The NFL’s lockout is over, at least temporarily, after U.S. District Judge Susan Richard Nelson granted the players a preliminary injunction Monday.
The ruling is a victory for the players, who claimed the lockout was hurting their careers. The NFL filed an appeal in the 8th U.S. Circuit Court of Appeals in St. Louis.
The plaintiffs “have made a strong showing that allowing the League to continue their ‘lockout’ is presently inflicting, and will continue to inflict, irreparable harm upon them, particularly when weighed against the lack of any real injury that would be imposed on the NFL by issuing the preliminary injunction,” Nelson wrote.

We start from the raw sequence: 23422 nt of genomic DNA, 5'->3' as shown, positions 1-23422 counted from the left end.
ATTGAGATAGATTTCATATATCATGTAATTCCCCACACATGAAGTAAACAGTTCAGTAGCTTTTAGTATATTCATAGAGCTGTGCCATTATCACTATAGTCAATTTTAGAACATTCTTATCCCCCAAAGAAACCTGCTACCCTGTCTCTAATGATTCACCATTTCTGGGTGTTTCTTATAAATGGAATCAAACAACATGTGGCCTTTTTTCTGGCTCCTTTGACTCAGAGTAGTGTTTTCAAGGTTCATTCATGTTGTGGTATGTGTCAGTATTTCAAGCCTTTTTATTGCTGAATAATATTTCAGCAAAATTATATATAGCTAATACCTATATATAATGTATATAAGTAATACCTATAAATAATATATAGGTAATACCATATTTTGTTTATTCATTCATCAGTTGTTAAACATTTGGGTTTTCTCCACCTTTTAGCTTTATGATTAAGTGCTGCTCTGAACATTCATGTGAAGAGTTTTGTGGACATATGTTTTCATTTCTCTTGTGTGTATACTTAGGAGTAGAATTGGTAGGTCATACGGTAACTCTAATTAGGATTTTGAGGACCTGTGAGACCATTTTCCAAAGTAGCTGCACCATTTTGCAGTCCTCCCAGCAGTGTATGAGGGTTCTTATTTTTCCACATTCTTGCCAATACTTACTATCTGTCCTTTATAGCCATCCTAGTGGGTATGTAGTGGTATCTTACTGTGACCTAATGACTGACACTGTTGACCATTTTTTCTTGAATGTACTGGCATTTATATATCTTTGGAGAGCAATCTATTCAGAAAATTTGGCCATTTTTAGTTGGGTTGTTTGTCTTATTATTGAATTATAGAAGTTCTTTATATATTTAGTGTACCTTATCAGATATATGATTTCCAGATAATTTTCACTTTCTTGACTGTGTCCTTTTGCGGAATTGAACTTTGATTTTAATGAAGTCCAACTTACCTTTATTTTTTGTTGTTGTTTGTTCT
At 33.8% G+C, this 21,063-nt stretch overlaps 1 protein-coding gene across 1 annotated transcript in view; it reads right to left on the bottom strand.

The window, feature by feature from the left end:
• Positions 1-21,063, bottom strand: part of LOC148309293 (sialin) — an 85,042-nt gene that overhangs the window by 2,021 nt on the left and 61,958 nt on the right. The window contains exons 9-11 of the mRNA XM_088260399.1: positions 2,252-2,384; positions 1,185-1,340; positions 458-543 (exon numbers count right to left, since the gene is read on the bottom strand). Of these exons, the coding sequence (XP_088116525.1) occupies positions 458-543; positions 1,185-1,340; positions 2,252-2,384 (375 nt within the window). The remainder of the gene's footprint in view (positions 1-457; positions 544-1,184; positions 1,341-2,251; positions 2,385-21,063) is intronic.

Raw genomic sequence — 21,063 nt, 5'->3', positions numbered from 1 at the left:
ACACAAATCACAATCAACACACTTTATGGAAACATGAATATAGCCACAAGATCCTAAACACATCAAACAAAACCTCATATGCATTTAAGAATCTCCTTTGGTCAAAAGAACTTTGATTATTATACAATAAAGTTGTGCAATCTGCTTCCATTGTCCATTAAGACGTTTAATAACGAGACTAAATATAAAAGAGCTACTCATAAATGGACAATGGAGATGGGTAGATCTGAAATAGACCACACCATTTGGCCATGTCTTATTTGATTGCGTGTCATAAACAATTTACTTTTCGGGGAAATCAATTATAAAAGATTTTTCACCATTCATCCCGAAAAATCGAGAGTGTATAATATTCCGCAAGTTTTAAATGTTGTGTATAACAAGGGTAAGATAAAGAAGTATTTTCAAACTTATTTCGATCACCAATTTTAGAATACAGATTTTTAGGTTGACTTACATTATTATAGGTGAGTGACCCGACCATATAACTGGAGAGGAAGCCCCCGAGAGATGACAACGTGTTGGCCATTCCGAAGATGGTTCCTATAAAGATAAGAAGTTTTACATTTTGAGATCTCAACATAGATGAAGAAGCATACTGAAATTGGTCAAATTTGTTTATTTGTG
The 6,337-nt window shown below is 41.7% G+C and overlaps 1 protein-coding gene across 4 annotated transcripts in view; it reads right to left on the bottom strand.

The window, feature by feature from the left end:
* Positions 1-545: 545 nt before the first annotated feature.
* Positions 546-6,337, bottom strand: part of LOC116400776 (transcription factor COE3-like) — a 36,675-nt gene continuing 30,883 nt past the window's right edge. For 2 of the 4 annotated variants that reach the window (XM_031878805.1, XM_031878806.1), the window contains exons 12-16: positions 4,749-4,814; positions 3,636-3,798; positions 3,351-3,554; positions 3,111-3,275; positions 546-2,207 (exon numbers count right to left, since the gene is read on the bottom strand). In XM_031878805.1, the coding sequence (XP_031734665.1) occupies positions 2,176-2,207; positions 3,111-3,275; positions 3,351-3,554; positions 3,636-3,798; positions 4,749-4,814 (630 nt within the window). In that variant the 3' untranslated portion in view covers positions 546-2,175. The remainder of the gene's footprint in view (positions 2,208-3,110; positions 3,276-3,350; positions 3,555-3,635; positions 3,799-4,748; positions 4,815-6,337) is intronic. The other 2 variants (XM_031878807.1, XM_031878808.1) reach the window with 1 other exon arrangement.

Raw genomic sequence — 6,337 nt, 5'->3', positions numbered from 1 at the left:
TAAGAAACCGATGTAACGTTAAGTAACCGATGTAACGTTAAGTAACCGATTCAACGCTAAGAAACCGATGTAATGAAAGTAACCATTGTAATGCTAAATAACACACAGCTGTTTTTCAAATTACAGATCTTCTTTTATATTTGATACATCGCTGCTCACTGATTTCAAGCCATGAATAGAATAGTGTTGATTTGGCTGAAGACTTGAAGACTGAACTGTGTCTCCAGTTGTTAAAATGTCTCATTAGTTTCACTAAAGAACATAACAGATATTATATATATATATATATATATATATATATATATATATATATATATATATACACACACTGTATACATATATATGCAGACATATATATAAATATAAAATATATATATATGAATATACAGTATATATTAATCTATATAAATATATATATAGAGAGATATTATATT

What this means exactly isn’t real clear.
Theoretically, the players could again show up at team facilities and have contact with coaches. It could also mean free agents could begin signing contracts, although the rules haven’t been spelled out for such business because their is no collective bargaining agreement.
“They better act quickly, because as of right now there’s no stay and, presumably, players could sign with teams,” he said. “There are no guidelines as of right now, so they have to put something in place quickly,” said Jim Quinn, an attorney for the players.
Finally, the league must determine if offseason programs can begin while the appeal is heard.
Nelson originally heard arguments on April 6. She then ordered the league and players to resume mediation with a federal magistrate. The two sides met for four days, but won’t meet again until May 16.
With appeals, the legal proceedings in this fight will probably continue into summer.